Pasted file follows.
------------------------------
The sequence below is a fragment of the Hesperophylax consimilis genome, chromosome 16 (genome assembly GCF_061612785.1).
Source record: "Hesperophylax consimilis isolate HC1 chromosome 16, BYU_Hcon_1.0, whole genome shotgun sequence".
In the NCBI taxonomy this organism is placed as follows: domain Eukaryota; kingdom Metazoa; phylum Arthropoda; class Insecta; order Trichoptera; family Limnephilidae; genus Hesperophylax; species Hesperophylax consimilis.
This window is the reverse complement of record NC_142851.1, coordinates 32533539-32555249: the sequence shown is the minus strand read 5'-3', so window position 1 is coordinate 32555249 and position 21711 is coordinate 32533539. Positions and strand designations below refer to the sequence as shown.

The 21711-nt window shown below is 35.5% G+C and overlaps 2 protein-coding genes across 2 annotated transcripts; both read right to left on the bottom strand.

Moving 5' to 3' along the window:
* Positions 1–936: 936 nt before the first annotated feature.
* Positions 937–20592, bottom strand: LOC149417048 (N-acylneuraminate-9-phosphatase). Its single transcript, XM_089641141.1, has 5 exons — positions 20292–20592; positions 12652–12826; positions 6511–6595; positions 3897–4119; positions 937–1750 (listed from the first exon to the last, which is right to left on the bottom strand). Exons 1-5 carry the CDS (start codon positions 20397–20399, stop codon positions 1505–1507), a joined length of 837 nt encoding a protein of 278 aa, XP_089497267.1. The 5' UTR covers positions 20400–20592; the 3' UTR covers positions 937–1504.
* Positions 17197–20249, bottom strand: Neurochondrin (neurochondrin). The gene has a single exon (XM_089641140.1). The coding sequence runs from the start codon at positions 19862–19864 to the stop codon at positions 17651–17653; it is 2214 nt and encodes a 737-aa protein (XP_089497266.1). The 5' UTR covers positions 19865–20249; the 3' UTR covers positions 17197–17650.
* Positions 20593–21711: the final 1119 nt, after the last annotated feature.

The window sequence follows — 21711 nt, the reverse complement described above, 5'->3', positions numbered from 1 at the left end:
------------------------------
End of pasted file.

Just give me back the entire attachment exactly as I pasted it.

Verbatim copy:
The sequence below is a fragment of the Hesperophylax consimilis genome, chromosome 16 (genome assembly GCF_061612785.1).
Source record: "Hesperophylax consimilis isolate HC1 chromosome 16, BYU_Hcon_1.0, whole genome shotgun sequence".
In the NCBI taxonomy this organism is placed as follows: domain Eukaryota; kingdom Metazoa; phylum Arthropoda; class Insecta; order Trichoptera; family Limnephilidae; genus Hesperophylax; species Hesperophylax consimilis.
This window is the reverse complement of record NC_142851.1, coordinates 32533539-32555249: the sequence shown is the minus strand read 5'-3', so window position 1 is coordinate 32555249 and position 21711 is coordinate 32533539. Positions and strand designations below refer to the sequence as shown.

The 21711-nt window shown below is 35.5% G+C and overlaps 2 protein-coding genes across 2 annotated transcripts; both read right to left on the bottom strand.

Moving 5' to 3' along the window:
* Positions 1–936: 936 nt before the first annotated feature.
* Positions 937–20592, bottom strand: LOC149417048 (N-acylneuraminate-9-phosphatase). Its single transcript, XM_089641141.1, has 5 exons — positions 20292–20592; positions 12652–12826; positions 6511–6595; positions 3897–4119; positions 937–1750 (listed from the first exon to the last, which is right to left on the bottom strand). Exons 1-5 carry the CDS (start codon positions 20397–20399, stop codon positions 1505–1507), a joined length of 837 nt encoding a protein of 278 aa, XP_089497267.1. The 5' UTR covers positions 20400–20592; the 3' UTR covers positions 937–1504.
* Positions 17197–20249, bottom strand: Neurochondrin (neurochondrin). The gene has a single exon (XM_089641140.1). The coding sequence runs from the start codon at positions 19862–19864 to the stop codon at positions 17651–17653; it is 2214 nt and encodes a 737-aa protein (XP_089497266.1). The 5' UTR covers positions 19865–20249; the 3' UTR covers positions 17197–17650.
* Positions 20593–21711: the final 1119 nt, after the last annotated feature.

The window sequence follows — 21711 nt, the reverse complement described above, 5'->3', positions numbered from 1 at the left end: